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Other changes are more invisible. Hospitals have been forced to find small ways to digitise processes and share records that used to involve labour and bureaucracy. Bob Kocher, a partner at the venture capital firm Venrock, has been acting as an adviser to Governor Gavin Newsom of California through the crisis. He said he had seen hospitals adapt quickly to begin sharing their daily bed counts with one another and the state, for example, a task that used to involve hours of phone calls and faxes. Data about laboratory testing — how much is being done, how many patients have been found to have the coronavirus — has been similarly digitised in real time.
Are those sorts of on-the-fly tweaks enough to have an appreciable effect on long-term health care employment? Kocher thinks so, describing the recent cuts in health care administration as a “silver lining” of the crisis, while acknowledging the short-term pain of the job losses.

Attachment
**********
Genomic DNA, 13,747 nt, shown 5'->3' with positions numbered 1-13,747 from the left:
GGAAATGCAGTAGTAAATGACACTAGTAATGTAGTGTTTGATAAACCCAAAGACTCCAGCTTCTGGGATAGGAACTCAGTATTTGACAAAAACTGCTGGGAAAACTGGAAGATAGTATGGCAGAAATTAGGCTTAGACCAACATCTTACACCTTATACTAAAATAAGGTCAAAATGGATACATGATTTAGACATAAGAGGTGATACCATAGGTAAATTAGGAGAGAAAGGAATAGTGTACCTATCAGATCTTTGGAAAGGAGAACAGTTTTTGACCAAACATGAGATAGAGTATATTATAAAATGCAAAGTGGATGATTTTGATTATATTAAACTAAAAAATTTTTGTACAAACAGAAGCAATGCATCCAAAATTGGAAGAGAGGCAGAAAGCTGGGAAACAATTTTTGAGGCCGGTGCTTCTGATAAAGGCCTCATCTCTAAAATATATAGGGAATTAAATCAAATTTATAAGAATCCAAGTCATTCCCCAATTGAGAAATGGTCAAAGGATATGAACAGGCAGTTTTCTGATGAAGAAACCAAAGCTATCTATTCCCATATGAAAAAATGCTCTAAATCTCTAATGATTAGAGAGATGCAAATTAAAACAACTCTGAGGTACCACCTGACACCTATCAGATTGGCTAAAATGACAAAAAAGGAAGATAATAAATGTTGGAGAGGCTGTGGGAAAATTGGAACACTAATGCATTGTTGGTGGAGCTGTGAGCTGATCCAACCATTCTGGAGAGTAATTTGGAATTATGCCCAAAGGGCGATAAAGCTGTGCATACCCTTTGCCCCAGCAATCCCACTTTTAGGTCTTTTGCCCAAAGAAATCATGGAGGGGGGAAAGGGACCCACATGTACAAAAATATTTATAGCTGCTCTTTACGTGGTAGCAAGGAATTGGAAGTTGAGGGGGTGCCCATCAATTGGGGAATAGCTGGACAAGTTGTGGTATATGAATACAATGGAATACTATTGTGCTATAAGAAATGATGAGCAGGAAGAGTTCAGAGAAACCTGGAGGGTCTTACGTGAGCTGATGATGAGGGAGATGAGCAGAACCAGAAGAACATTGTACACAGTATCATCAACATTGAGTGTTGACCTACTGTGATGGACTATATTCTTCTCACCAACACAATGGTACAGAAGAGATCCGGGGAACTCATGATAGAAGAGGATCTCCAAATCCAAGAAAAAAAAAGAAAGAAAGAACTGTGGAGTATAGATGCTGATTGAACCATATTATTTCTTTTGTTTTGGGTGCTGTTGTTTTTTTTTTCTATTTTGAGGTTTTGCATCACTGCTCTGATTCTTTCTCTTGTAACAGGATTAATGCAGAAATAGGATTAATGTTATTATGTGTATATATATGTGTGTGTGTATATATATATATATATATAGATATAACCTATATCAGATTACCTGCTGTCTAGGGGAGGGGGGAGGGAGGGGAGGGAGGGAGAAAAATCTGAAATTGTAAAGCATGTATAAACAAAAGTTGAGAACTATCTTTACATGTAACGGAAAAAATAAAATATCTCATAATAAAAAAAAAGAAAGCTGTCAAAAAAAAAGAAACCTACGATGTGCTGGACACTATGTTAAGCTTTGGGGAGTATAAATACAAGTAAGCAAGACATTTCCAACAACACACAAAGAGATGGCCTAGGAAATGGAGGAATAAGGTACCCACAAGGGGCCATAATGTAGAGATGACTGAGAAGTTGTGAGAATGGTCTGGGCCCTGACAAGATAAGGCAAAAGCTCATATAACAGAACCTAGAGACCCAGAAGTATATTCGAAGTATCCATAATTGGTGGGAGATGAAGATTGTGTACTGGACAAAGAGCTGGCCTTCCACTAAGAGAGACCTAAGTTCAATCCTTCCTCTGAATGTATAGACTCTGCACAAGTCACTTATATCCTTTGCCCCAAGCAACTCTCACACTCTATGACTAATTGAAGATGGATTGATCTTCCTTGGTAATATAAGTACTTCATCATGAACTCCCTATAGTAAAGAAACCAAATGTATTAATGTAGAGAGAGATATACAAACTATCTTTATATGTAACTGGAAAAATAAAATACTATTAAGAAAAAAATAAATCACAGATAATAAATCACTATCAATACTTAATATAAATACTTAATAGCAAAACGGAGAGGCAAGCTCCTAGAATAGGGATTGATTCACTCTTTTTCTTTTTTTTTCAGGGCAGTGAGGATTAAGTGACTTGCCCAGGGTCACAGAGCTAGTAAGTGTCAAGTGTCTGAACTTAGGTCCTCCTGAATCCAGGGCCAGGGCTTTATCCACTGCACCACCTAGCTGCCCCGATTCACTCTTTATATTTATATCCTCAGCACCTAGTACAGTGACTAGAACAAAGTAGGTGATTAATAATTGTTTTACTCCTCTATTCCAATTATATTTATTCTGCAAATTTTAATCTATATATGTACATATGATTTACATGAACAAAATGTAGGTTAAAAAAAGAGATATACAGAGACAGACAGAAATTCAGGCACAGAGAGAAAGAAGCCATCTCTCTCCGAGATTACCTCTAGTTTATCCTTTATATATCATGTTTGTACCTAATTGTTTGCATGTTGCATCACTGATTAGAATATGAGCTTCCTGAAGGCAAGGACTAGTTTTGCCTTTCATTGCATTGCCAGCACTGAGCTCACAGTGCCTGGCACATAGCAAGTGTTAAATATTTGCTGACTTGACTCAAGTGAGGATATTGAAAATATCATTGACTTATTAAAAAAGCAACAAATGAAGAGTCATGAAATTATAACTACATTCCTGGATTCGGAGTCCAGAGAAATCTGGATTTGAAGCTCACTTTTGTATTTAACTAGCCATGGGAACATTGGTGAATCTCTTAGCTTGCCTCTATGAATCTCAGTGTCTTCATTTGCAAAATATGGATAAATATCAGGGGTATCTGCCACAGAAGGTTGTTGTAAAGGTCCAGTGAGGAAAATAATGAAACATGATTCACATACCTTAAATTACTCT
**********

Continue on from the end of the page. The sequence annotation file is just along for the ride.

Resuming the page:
“I will passionately say that’s a good thing, because health care costs in America are high, and most of the health care cost in America is labour,” he said.
Another possibility is that the financial shock hitting smaller and less capitalised hospitals and physician practices could lead to a wave of consolidation as bigger competitors gobble them up for a discount. Those kinds of mergers have typically led to rising health costs, since bigger systems can demand higher prices from private health insurers. That could make the legacy of this shock a more expensive health system instead of a cheaper one.
“We have a great opportunity ahead of us, but I don’t see us making any progress,” said Amitabh Chandra, a health economist at Harvard, who once was a co-author of an essay describing health care as ‘recession-free’, and not in a good way. “I think we’ll go back to business as usual.”
Either way, health care is unlikely be the economic stabiliser it has been in the past. The loss of industry jobs on top of the major losses in other sectors are likely to make the recession deeper and the recovery slower.c.2020 The New York Times Company